Building bridges

Summit + Pacific Buddhist Academy

Date
Oahu K-12 Schools
Place Nuʻuanu
Text Will Caron
Art Will Caron
Thread School of the Future

Pacific Buddhist Academy is an independent college preparatory high school located right outside downtown Honolulu, and part of a coordinated system of Buddhist education, pre-kindergarten through grade 12. The mission at PBA is to prepare students for college through academic excellence; to enrich their lives with Buddhist values; and to develop their courage to nurture peace.

It's mid-morning at Ala Moana beach park and the surf is up. As is the learning.

"I've already become more aware of the ahupua'a that I live in; how I can take care of it and how it takes care of me," says Branden Wood, a senior in "Mr. V's" (Van Velasco's) class.

At Pacific Buddhist Academy, students are asked to do more than simply study the world around them: they are asked to immerse themselves in it and take an active role in making it a better place. In their senior year experience, a capstone course the school calls the "PeaceBridge Project™," students learn to pay careful attention to the community and environment around them and to come to their own conclusions about what their observations mean.

Developed by PBA's new Head of School, Josh Hernandez Morse, "PeaceBridge" prepares students for college through academic excellence, enriches their lives with Buddhist values, and develops their ability and courage to nurture peace. "Most young people think they need to defer mattering in the world today. We believe our students can make a difference now," says Hernandez Morse.

Photos by Will Caron

Teachers like Van Velasco guide students through three trimesters focused on the themes of truth and justice, beauty and aesthetics, and how to live the good life. All along, students learn to apply the principles of the Shin Buddhist faith in a community-focused research class. The result: engaged, thoughtful student-citizens.

"These are the hallmarks of a Buddhist education," says Hernandez Morse. "Critical listening and thinking, compassionate action, and the experience of a positive interdependence. The seniors' student experience at PBA culminates in PeaceBridge."

Velasco's students are down at Magic Island studying the intertidal habitat along the coastline of the ahupua'a of Waikīkī. Over the course of several hours, students document the shift in the habitats as they move from freshwater to brackish water to salt water using both qualitative and quantitative methods.

"The class helps us learn to study our environment and become aware of it—I think that skill will really help me in my career," says Lisa Roerk, who wants to become a zoologist.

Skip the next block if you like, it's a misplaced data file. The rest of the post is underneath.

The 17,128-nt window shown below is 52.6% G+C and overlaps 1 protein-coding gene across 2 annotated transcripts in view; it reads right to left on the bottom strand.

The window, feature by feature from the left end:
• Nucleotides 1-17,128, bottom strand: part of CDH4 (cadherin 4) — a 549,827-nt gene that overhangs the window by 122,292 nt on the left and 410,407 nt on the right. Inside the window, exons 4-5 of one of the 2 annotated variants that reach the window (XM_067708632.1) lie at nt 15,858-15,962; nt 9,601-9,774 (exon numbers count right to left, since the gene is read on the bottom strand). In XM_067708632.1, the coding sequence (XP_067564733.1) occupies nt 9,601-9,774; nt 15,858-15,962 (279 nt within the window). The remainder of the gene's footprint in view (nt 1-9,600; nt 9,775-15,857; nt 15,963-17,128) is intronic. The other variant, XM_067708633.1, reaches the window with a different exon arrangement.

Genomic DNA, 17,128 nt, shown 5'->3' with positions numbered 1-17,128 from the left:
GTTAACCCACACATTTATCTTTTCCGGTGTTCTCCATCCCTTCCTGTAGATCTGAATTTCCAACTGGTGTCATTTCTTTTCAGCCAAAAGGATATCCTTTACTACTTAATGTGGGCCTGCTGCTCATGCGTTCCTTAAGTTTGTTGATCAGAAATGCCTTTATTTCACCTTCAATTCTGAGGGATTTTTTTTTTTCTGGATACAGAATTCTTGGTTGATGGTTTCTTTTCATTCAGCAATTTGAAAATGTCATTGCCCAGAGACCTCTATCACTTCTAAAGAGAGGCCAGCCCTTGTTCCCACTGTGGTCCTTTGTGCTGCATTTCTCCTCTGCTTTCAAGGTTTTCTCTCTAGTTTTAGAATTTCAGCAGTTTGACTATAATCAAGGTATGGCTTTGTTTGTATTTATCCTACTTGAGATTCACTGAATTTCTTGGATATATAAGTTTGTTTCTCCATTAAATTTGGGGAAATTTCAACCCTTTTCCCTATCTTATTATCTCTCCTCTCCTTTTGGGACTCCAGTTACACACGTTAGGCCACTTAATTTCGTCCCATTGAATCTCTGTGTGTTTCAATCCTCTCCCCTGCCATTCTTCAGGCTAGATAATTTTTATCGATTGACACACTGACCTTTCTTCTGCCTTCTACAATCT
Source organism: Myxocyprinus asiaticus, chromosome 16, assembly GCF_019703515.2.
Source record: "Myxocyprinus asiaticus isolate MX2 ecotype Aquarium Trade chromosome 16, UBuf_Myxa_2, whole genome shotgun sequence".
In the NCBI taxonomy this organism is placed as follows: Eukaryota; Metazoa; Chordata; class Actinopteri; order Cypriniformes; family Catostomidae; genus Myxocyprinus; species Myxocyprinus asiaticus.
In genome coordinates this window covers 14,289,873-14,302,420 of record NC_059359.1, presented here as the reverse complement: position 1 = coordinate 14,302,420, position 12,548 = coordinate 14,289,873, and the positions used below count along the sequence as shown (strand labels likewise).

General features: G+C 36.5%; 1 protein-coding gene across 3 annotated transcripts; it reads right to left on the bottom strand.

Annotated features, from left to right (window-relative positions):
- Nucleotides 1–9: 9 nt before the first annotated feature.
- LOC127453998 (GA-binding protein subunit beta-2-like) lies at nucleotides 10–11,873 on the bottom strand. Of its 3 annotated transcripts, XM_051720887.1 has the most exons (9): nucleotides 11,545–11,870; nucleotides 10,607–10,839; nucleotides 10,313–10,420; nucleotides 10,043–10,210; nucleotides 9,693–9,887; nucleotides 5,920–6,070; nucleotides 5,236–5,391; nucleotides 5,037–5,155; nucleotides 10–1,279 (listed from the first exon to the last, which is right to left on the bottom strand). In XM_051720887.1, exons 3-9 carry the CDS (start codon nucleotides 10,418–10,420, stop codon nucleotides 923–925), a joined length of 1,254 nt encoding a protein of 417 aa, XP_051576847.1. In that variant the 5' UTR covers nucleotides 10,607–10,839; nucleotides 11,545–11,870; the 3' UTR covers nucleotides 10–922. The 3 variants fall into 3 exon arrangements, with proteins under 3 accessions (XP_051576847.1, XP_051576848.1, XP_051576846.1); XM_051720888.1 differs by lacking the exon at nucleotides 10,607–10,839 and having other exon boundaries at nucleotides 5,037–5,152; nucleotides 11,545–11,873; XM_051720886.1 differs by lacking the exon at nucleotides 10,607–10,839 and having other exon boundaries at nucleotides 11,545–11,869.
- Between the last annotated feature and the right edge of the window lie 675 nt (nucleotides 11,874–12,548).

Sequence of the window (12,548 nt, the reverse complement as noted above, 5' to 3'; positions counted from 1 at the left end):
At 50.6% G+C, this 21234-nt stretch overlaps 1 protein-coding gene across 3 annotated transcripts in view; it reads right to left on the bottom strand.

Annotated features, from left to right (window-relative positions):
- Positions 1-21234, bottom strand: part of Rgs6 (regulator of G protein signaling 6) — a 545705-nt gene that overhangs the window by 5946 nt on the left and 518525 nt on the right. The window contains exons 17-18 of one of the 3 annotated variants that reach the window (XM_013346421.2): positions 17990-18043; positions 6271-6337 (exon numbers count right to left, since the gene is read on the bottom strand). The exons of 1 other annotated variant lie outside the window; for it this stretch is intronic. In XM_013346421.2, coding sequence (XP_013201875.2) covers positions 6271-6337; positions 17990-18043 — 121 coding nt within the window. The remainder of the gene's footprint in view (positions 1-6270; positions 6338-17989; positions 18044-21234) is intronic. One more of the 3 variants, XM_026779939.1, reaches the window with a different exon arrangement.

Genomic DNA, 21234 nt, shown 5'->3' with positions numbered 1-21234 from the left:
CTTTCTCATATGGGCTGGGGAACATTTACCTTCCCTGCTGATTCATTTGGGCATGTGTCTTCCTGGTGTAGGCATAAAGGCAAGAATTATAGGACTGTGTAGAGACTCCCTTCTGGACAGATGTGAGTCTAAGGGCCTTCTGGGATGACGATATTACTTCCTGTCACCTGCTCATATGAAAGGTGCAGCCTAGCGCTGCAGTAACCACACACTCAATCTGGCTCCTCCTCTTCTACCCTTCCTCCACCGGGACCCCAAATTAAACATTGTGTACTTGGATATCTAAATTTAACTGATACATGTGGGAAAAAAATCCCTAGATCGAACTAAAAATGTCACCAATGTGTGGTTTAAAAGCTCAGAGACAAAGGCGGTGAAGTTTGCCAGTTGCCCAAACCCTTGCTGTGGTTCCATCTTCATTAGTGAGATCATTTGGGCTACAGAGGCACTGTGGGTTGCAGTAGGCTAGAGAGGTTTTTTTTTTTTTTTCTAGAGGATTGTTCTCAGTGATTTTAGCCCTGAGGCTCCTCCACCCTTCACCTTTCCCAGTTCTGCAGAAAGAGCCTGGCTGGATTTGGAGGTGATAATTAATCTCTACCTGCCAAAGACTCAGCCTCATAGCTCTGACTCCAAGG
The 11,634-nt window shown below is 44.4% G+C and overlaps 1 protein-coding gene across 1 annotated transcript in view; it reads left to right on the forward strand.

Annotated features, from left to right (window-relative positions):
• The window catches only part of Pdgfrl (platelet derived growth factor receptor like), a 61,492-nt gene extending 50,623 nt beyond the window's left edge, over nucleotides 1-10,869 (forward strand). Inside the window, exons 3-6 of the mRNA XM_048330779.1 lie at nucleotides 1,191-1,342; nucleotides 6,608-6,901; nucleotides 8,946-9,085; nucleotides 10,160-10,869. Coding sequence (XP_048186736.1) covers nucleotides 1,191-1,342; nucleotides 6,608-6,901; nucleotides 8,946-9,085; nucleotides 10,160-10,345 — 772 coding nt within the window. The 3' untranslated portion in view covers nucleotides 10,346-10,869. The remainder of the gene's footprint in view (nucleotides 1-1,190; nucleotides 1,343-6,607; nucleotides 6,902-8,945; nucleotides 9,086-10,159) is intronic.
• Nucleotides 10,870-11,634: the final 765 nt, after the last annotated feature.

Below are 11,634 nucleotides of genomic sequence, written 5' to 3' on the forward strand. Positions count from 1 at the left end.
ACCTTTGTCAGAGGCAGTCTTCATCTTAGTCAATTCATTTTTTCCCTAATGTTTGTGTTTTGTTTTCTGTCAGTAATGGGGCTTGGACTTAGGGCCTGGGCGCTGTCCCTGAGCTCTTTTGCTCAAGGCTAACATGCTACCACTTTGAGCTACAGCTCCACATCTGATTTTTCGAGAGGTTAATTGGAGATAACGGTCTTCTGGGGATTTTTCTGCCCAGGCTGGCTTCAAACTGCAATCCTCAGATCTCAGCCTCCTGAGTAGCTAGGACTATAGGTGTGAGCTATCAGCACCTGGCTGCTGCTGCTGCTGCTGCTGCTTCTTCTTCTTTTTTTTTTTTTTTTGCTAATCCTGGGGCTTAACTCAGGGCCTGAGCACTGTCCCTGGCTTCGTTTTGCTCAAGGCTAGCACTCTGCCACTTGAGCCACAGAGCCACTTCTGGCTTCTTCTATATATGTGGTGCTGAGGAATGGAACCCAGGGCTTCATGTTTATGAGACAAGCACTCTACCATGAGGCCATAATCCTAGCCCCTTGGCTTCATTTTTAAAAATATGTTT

The students are taught by different teachers during each of three trimesters. Velasco teaches the first section, which builds the students' skill in research and scientific method, teaching them to question, as well as to find their own answers.

"The course is based around huaka'i, which is a journey with the intent of gaining knowledge or awareness," says Velasco. "It's hard to make a decision about what you want to do without really understanding the community that you're going to be working in. This class breaks down barriers between the students and their community."

Velasco's students call out measurements and record them, they joke with each other and with Mr. V as they pick trash out of the water, and they share their observations of the habitats with each other, reveling in their own discoveries.

"It's important to get them out of their comfort zone," says Velasco. At one point, he had them walk the coastline from Kaimana beach to Diamond Head and write a descriptive narrative of their experience. "Some of them had never been there before and wrote that they had to overcome a lot of fears they had about that kind of environment, or that they discovered they're stronger than they thought. It was really amazing to see what they learned about themselves along with the habitat."

Branden, who is half-way submerged in the water as the students continue their observations, had almost never been in the ocean before taking the capstone class. "Now we can't get him out of the water," Velasco says with a laugh.

"I don't usually go in the water, but when we were over by the Natatorium side I decided to just jump in and I realized that I actually really like it," says Brandon. "I think I learn better out here."

"College prep is about more than just getting accepted," says Velasco. "Once you're there, if you just stay in your shell, if you don't talk to your professors, if you don't get out of your comfort zone, you're not going to be as successful. You need skills that go beyond the ability to take a test. That's what this class is all about."

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Summit is Hawaii's magazine of ideas and style for the global citizen. We're named for Queen Kapiolani's motto, "kulia i ka nuu," strive for the summit. Summit is available on fine newsstands throughout North America and the Asia-Pacific region.

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Ikaika Hussey
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Will Caron
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